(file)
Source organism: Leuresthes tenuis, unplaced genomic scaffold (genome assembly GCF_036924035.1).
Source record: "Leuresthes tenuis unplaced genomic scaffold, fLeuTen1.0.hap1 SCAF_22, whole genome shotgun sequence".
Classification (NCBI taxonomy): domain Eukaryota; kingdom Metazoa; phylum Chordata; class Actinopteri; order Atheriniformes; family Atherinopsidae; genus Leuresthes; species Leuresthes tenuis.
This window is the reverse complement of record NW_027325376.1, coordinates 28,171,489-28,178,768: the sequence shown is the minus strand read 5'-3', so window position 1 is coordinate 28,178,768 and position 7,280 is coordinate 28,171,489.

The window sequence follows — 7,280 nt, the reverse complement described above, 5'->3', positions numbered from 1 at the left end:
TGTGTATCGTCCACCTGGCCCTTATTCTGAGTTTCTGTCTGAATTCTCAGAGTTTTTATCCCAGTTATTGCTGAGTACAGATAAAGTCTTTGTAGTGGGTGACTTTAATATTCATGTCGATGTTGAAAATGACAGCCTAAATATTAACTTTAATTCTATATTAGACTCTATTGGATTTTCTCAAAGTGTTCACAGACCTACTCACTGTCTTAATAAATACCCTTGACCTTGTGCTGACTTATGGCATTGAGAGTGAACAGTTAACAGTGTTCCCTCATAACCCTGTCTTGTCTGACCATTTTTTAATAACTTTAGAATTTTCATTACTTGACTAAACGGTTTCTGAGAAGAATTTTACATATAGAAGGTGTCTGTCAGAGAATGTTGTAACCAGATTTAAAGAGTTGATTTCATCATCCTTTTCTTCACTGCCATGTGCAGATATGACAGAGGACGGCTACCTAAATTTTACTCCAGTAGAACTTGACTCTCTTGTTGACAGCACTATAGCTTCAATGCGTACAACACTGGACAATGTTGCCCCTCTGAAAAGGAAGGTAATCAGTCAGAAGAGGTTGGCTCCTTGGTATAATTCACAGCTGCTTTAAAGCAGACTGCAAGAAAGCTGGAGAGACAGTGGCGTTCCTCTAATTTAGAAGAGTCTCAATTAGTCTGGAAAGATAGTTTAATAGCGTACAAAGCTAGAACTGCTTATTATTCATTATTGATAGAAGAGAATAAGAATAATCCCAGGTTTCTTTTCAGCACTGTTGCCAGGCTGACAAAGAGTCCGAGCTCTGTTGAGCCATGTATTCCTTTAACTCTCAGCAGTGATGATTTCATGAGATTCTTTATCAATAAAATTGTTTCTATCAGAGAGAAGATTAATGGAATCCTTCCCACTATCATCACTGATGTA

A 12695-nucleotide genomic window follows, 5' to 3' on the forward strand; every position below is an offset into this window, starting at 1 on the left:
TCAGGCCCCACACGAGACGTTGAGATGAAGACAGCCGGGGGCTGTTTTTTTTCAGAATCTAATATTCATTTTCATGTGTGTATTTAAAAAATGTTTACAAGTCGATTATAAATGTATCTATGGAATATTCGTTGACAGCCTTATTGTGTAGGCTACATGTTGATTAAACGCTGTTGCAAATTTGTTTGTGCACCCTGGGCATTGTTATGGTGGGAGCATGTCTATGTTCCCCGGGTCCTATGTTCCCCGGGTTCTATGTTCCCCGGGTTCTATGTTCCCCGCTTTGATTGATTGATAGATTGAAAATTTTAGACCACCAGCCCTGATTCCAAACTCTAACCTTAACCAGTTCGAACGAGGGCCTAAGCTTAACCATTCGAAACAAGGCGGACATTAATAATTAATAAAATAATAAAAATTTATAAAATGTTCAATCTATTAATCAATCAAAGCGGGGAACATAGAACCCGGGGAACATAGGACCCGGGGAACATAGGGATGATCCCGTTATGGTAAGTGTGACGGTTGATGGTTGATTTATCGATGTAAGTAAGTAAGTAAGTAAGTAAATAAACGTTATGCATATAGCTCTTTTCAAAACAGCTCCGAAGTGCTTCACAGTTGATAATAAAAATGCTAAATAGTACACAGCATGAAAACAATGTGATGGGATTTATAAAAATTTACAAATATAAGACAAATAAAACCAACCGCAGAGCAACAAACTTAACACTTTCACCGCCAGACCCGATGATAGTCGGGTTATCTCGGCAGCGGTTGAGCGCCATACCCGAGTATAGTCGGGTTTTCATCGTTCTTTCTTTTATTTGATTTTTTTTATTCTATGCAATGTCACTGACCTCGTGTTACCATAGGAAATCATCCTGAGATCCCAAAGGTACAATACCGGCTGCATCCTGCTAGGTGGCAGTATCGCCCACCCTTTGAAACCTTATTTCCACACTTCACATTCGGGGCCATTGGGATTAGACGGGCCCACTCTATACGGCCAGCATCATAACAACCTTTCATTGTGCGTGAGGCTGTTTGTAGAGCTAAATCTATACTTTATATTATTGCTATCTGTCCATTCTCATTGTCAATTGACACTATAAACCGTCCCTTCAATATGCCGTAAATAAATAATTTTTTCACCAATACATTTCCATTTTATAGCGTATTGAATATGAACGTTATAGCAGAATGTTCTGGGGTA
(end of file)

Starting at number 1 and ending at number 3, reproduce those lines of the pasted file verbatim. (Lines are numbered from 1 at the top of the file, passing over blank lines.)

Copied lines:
Source organism: Leuresthes tenuis, unplaced genomic scaffold (genome assembly GCF_036924035.1).
Source record: "Leuresthes tenuis unplaced genomic scaffold, fLeuTen1.0.hap1 SCAF_22, whole genome shotgun sequence".
Classification (NCBI taxonomy): domain Eukaryota; kingdom Metazoa; phylum Chordata; class Actinopteri; order Atheriniformes; family Atherinopsidae; genus Leuresthes; species Leuresthes tenuis.